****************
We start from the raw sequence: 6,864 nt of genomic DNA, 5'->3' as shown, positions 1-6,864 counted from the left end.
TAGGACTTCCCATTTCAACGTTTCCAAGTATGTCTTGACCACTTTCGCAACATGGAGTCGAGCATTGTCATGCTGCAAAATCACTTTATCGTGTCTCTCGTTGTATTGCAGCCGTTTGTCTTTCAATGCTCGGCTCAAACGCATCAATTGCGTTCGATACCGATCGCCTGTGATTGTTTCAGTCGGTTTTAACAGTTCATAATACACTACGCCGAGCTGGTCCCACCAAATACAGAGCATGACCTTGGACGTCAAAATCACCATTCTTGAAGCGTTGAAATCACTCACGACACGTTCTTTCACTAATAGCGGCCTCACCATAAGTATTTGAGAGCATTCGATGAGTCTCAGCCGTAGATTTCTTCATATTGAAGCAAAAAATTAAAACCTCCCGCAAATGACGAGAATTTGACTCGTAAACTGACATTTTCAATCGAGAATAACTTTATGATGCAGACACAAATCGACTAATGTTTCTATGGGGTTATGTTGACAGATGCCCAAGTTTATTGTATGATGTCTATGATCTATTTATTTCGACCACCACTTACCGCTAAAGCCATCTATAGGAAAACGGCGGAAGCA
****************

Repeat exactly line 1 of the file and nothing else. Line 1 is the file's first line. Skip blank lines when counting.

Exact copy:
We start from the raw sequence: 6,864 nt of genomic DNA, 5'->3' as shown, positions 1-6,864 counted from the left end.